|Generic Name||Brand Name||Dosage Form||Company||Ticker||FDA Approved Indications||Approval|
|Bortezomib||Velcade||IV Infusion||Takeda||TAK||Treatment of adult patients with multiple myeloma.||Full|
|Bortezomib||Velcade||IV Infusion||Takeda||TAK||Treatment of adult patients with mantle cell lymphoma.||Full|
|Carfilzomib||Kyprolis||IV Infusion||Amgen||AMGN||In combination with dexamethasone or with lenalidomide plus dexamethasone for the treatment of patients with relapsed or refractory multiple myeloma who have received one to three lines of therapy.||Full|
|Carfilzomib||Kyprolis||IV Infusion||Amgen||AMGN||Single agent for the treatment of patients with relapsed or refractory multiple myeloma who have received one or more lines of therapy.||Full|
|Ixazomib||Ninlaro||Oral Capsule||Takeda||TAK||In combination with lenalidomide and dexamethasone for the treatment of patients with multiple myeloma who have received at least one prior therapy.||Full|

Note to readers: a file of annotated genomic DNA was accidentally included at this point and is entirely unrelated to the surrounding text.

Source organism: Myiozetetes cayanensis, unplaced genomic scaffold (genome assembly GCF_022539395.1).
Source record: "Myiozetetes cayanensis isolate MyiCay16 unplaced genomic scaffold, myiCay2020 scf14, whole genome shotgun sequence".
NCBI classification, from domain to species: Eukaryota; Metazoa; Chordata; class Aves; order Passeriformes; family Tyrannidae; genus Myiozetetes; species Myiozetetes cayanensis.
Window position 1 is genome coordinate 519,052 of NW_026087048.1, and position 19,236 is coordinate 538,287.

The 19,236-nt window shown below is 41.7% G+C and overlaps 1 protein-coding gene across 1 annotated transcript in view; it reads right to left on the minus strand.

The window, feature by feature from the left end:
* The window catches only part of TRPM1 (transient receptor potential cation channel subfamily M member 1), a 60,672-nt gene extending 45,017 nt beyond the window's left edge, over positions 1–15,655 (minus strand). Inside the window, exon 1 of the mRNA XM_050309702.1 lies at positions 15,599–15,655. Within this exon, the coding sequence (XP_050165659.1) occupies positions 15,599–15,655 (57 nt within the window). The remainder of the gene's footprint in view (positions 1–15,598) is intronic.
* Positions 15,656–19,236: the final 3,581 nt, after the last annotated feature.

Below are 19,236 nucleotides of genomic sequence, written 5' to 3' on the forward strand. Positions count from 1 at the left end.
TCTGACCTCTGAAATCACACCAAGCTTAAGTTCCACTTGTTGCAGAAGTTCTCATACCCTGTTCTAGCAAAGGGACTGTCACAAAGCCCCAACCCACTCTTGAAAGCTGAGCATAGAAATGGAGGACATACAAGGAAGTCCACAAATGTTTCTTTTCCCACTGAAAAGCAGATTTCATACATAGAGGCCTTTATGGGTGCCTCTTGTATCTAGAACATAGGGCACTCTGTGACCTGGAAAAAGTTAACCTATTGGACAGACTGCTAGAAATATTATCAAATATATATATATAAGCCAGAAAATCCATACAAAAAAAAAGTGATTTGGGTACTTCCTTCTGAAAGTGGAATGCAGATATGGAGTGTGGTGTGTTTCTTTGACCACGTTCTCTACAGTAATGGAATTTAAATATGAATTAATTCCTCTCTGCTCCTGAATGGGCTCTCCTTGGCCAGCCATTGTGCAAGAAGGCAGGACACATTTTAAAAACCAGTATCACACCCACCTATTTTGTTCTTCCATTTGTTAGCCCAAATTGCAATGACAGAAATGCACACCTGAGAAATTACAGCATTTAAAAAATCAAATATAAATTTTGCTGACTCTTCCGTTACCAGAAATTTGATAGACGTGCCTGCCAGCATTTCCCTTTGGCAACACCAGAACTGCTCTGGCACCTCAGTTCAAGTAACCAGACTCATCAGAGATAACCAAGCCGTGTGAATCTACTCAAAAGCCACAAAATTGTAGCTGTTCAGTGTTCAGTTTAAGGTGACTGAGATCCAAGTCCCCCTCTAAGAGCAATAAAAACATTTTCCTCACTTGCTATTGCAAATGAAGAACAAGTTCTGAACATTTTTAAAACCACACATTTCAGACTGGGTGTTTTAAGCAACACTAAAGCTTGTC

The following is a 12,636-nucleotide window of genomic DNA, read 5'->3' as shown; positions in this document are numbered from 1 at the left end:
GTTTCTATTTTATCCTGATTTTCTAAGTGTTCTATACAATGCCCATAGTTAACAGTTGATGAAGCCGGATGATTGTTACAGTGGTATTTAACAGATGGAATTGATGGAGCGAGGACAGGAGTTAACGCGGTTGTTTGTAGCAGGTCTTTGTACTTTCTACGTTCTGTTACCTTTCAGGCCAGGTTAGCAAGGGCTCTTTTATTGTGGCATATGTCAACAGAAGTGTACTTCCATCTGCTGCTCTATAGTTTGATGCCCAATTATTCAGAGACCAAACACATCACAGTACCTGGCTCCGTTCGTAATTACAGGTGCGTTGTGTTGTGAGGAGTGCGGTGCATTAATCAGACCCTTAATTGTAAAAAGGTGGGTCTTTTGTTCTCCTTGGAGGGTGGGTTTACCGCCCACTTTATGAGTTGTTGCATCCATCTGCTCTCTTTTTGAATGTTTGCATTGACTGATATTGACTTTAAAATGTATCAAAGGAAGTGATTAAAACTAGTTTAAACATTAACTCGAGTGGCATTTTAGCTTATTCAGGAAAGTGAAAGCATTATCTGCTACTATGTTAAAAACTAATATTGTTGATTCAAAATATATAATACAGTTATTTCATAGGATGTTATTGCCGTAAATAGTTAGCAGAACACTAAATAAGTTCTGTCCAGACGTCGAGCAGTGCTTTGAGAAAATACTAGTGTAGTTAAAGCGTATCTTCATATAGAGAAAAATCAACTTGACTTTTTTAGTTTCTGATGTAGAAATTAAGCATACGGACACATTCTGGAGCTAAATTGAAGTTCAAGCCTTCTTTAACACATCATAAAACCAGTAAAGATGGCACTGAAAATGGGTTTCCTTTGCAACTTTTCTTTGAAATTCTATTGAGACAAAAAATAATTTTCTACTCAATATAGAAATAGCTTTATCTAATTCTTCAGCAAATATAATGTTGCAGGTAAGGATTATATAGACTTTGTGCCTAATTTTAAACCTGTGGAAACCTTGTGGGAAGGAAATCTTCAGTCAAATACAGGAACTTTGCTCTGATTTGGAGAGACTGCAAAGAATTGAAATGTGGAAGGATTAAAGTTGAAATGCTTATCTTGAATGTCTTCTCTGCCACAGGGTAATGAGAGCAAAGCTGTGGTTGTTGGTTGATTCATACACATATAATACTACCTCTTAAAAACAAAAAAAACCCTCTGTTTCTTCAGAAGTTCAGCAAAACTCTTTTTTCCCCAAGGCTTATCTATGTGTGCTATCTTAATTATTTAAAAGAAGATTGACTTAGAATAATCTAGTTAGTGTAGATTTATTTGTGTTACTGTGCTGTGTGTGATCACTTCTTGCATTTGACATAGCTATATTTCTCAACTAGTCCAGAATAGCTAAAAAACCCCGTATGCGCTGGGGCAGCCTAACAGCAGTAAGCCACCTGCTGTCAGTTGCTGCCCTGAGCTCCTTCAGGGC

The FDA’s Accelerated Approval program aims to promote earlier approval of drugs to fill an unmet medical need. As such, approval is based on a surrogate endpoint (laboratory measurement, tumor shrinkage, physical sign) that is thought to predict a clinical benefit. Use of surrogate endpoint(s) results in a shorter time in development prior to FDA approval.
If a company receives accelerated approval, they are still required to conduct an additional study to confirm the assumed clinical benefit. If the confirmatory trial shows a clinical benefit, then the FDA will grant traditional (“full”) approval. If the confirmatory trial does not show a clinical benefit, the FDA may elect to remove the drug from the market.